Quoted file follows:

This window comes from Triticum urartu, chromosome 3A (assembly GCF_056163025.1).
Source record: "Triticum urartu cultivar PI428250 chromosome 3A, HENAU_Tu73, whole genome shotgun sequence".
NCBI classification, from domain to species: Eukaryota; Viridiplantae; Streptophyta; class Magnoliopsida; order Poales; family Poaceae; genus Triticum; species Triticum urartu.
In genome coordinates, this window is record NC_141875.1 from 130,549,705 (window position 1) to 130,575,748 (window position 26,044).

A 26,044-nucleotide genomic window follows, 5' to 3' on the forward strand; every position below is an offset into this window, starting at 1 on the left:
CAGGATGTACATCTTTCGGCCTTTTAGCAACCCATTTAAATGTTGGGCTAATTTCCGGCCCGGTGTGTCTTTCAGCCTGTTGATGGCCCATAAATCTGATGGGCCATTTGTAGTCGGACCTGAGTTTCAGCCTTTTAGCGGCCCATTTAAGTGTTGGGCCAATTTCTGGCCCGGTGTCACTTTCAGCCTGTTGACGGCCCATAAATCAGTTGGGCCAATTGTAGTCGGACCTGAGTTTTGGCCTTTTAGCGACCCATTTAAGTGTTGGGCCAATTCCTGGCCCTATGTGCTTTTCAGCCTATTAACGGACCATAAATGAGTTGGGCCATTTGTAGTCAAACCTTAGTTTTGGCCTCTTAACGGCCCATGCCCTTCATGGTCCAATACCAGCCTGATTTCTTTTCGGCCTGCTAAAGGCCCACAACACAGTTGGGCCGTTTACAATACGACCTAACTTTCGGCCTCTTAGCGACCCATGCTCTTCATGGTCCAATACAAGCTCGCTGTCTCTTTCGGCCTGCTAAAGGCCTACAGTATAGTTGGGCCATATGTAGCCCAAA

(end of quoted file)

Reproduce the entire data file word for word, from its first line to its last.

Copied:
This window comes from Triticum urartu, chromosome 3A (assembly GCF_056163025.1).
Source record: "Triticum urartu cultivar PI428250 chromosome 3A, HENAU_Tu73, whole genome shotgun sequence".
NCBI classification, from domain to species: Eukaryota; Viridiplantae; Streptophyta; class Magnoliopsida; order Poales; family Poaceae; genus Triticum; species Triticum urartu.
In genome coordinates, this window is record NC_141875.1 from 130,549,705 (window position 1) to 130,575,748 (window position 26,044).

A 26,044-nucleotide genomic window follows, 5' to 3' on the forward strand; every position below is an offset into this window, starting at 1 on the left:
CAGGATGTACATCTTTCGGCCTTTTAGCAACCCATTTAAATGTTGGGCTAATTTCCGGCCCGGTGTGTCTTTCAGCCTGTTGATGGCCCATAAATCTGATGGGCCATTTGTAGTCGGACCTGAGTTTCAGCCTTTTAGCGGCCCATTTAAGTGTTGGGCCAATTTCTGGCCCGGTGTCACTTTCAGCCTGTTGACGGCCCATAAATCAGTTGGGCCAATTGTAGTCGGACCTGAGTTTTGGCCTTTTAGCGACCCATTTAAGTGTTGGGCCAATTCCTGGCCCTATGTGCTTTTCAGCCTATTAACGGACCATAAATGAGTTGGGCCATTTGTAGTCAAACCTTAGTTTTGGCCTCTTAACGGCCCATGCCCTTCATGGTCCAATACCAGCCTGATTTCTTTTCGGCCTGCTAAAGGCCCACAACACAGTTGGGCCGTTTACAATACGACCTAACTTTCGGCCTCTTAGCGACCCATGCTCTTCATGGTCCAATACAAGCTCGCTGTCTCTTTCGGCCTGCTAAAGGCCTACAGTATAGTTGGGCCATATGTAGCCCAAA